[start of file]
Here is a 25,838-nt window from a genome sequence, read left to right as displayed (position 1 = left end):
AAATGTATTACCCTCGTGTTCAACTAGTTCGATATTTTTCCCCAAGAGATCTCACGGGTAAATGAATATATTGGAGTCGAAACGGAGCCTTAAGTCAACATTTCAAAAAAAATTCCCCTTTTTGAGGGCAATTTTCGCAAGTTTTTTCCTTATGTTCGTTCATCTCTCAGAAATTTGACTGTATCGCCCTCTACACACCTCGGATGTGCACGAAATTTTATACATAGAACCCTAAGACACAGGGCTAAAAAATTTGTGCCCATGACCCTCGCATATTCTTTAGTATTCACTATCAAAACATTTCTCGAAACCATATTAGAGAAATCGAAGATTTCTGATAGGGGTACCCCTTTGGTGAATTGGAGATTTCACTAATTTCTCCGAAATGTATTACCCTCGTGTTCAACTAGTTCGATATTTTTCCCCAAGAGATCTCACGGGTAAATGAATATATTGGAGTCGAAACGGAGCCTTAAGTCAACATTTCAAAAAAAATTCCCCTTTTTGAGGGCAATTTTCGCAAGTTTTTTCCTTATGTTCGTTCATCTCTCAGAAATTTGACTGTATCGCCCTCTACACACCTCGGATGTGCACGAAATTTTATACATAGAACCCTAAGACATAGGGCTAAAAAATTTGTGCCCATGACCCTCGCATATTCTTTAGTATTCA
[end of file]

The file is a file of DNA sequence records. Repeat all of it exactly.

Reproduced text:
Here is a 25,838-nt window from a genome sequence, read left to right as displayed (position 1 = left end):
AAATGTATTACCCTCGTGTTCAACTAGTTCGATATTTTTCCCCAAGAGATCTCACGGGTAAATGAATATATTGGAGTCGAAACGGAGCCTTAAGTCAACATTTCAAAAAAAATTCCCCTTTTTGAGGGCAATTTTCGCAAGTTTTTTCCTTATGTTCGTTCATCTCTCAGAAATTTGACTGTATCGCCCTCTACACACCTCGGATGTGCACGAAATTTTATACATAGAACCCTAAGACACAGGGCTAAAAAATTTGTGCCCATGACCCTCGCATATTCTTTAGTATTCACTATCAAAACATTTCTCGAAACCATATTAGAGAAATCGAAGATTTCTGATAGGGGTACCCCTTTGGTGAATTGGAGATTTCACTAATTTCTCCGAAATGTATTACCCTCGTGTTCAACTAGTTCGATATTTTTCCCCAAGAGATCTCACGGGTAAATGAATATATTGGAGTCGAAACGGAGCCTTAAGTCAACATTTCAAAAAAAATTCCCCTTTTTGAGGGCAATTTTCGCAAGTTTTTTCCTTATGTTCGTTCATCTCTCAGAAATTTGACTGTATCGCCCTCTACACACCTCGGATGTGCACGAAATTTTATACATAGAACCCTAAGACATAGGGCTAAAAAATTTGTGCCCATGACCCTCGCATATTCTTTAGTATTCA